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Indigenous STEM stars chosen for NASA internship

[supplied by Teju Hari Krishna]


Five Indigenous Australian university students will next week head to the United States for a once in a lifetime internship with NASA’s Jet Propulsion Laboratory, after being chosen for the first ever cohort of Monash University’s National Indigenous Space Academy (NISA), supported by the Australian Space Agency.


The global first program, based at Monash University’s Faculty of Information Technology (IT), is welcoming five First Nations students from universities across Australia; the pioneering NISA cohort was announced today by NISA lead and proud Wadjak/Ballardong Noongar man Professor Christopher Lawrence in the presence of the Head of the Australian Space Agency Enrico Palermo and United States Consul General Kathleen Lively. 


Five First Nations students will be partnered with a scientist or engineer mentor at NASA’s JPL in California for a 10-week internship. They will complete projects outlined by their mentors while also contributing to current NASA JPL missions. 


The five students are: 

  • Ngarrindjeri man, Linden Beaumont, Monash University 

  • Kamilaroi woman, Cedar Lett, Griffith University 

  • Palawa man, Edward (Ted) Vanderfeen, Western Sydney University 

  • Limilngan and Mudburra man, Lincoln Bourke, University of Sydney 

  • Gundungurra woman, Tully Mahr, University of Melbourne 


Professor Lawrence, who is Associate Dean (Indigenous) at Monash University’s Faculty of IT, said he was excited for the students to experience this once in a lifetime opportunity. 


“These amazing young Indigenous STEM students will be working on ongoing NASA projects, including ocean exploration vehicles and characterising the microorganisms within the International Space Station,” Professor Lawrence said. 


“It is incredible that we are able to empower our Indigenous youth to learn from the best in the world so we can nurture Australian capabilities in space research, and ultimately it would be great to see NISA produce the world’s first Aboriginal astronaut” 


Before flying out to the United States, the students will this week attend Monash’s Faculty of IT ‘Space Boot Camp’ internship preparation program to familiarise themselves with aerodynamics, robotics, rovers, astrophysics, planetary science, engineering, computer and earth sciences as well as past and current space exploration missions at NASA.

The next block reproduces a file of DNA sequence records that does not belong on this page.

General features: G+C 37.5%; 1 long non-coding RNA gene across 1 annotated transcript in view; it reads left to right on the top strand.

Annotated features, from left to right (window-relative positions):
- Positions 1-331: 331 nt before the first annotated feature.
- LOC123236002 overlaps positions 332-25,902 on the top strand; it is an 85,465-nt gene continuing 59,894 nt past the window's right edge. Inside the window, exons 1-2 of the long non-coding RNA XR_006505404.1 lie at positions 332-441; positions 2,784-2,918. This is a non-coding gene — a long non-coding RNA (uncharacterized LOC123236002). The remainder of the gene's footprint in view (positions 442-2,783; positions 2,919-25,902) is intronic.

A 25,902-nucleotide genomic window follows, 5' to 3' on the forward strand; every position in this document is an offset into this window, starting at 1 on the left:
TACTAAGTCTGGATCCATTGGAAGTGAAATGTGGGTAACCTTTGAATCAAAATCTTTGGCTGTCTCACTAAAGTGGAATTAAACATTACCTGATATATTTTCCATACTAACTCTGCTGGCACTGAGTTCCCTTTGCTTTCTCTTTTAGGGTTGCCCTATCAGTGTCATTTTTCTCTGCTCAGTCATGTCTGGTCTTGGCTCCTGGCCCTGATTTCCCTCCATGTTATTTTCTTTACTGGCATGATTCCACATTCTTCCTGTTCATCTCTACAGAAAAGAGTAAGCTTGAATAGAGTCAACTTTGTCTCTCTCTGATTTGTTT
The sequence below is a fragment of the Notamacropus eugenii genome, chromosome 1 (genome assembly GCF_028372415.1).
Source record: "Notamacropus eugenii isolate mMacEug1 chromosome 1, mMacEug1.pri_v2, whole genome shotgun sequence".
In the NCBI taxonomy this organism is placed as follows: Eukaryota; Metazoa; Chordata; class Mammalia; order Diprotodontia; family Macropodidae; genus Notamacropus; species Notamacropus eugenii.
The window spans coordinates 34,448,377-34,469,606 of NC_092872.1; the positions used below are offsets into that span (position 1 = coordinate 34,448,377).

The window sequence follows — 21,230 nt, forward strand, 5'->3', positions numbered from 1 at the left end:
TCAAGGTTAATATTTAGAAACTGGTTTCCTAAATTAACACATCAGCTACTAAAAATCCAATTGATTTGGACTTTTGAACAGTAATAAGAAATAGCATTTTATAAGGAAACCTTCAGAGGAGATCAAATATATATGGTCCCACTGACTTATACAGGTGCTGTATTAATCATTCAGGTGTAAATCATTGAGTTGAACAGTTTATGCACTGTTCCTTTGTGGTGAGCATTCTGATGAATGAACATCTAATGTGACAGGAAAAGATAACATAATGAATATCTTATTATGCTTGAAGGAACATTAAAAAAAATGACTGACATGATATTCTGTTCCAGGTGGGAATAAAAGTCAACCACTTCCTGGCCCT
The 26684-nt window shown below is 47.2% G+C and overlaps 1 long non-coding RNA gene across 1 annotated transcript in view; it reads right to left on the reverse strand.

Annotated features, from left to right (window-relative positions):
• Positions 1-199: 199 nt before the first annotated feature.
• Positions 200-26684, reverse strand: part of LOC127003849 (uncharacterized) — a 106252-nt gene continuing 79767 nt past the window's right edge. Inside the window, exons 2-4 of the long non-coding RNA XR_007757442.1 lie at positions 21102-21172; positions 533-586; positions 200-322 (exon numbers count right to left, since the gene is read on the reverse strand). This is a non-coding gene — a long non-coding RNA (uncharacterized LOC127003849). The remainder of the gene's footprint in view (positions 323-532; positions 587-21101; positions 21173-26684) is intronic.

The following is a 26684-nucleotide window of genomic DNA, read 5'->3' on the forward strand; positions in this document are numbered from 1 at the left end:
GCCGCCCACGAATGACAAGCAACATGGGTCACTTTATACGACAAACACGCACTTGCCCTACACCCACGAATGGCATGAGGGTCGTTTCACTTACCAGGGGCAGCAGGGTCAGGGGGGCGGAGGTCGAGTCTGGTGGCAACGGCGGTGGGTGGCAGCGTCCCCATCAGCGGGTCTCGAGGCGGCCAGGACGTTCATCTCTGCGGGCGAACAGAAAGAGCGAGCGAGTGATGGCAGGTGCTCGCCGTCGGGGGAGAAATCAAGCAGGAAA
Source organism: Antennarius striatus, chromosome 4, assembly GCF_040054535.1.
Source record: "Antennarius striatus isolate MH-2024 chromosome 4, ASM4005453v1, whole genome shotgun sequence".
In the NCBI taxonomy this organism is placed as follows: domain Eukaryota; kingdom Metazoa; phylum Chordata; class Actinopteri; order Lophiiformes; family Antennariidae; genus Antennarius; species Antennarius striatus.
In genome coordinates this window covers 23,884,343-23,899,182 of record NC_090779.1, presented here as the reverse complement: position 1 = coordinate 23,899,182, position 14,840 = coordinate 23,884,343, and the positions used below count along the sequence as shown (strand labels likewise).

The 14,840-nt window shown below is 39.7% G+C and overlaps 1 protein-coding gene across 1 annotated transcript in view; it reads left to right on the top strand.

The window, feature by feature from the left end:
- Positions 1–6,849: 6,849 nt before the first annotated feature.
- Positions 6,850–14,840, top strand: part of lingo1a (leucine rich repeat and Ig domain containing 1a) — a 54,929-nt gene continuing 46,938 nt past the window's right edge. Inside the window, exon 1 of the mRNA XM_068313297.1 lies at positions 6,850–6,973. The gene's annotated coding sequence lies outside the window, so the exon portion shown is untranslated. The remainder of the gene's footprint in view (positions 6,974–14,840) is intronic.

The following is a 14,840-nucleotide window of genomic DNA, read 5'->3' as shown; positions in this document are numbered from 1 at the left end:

Head of the Australian Space Agency Enrico Palermo said developing a diverse STEM workforce is a priority of the Agency and the Australian Government.


“These students are going to be exposed to cutting-edge space missions and will develop knowledge and skills they can bring home to our space and tech community,” Mr Palermo said. 


“As we continue to grow our space sector here at home, we have an opportunity to do that in a uniquely Australian way by embracing thousands of years of First Nations knowledge in making sense of the land, by looking to the sky.”


Faculty of IT Dean Professor Ann Nicholson said the Faculty is proud to host such an important initiative. 


“NISA is a testament to our sustained commitment to include more Indigenous voices at all levels of research, education and industry partnerships,” Professor Nicholson said. 


Part of the NISA cohort, computer science student from the Faculty of IT at Monash University, Linden Beaumont said he is looking forward to applying his coding skills to space-related projects. 


“I’m happy to have been given this unique chance to expand my knowledge and find new ways to apply my skills while hopefully creating lifelong connections in a completely fascinating industry,” Mr Beaumont said. 


Looking ahead, NISA is eager to work with partners across the Australian and global space sectors to increase the scale of the program and support Indigenous-led space startups and entrepreneurships.


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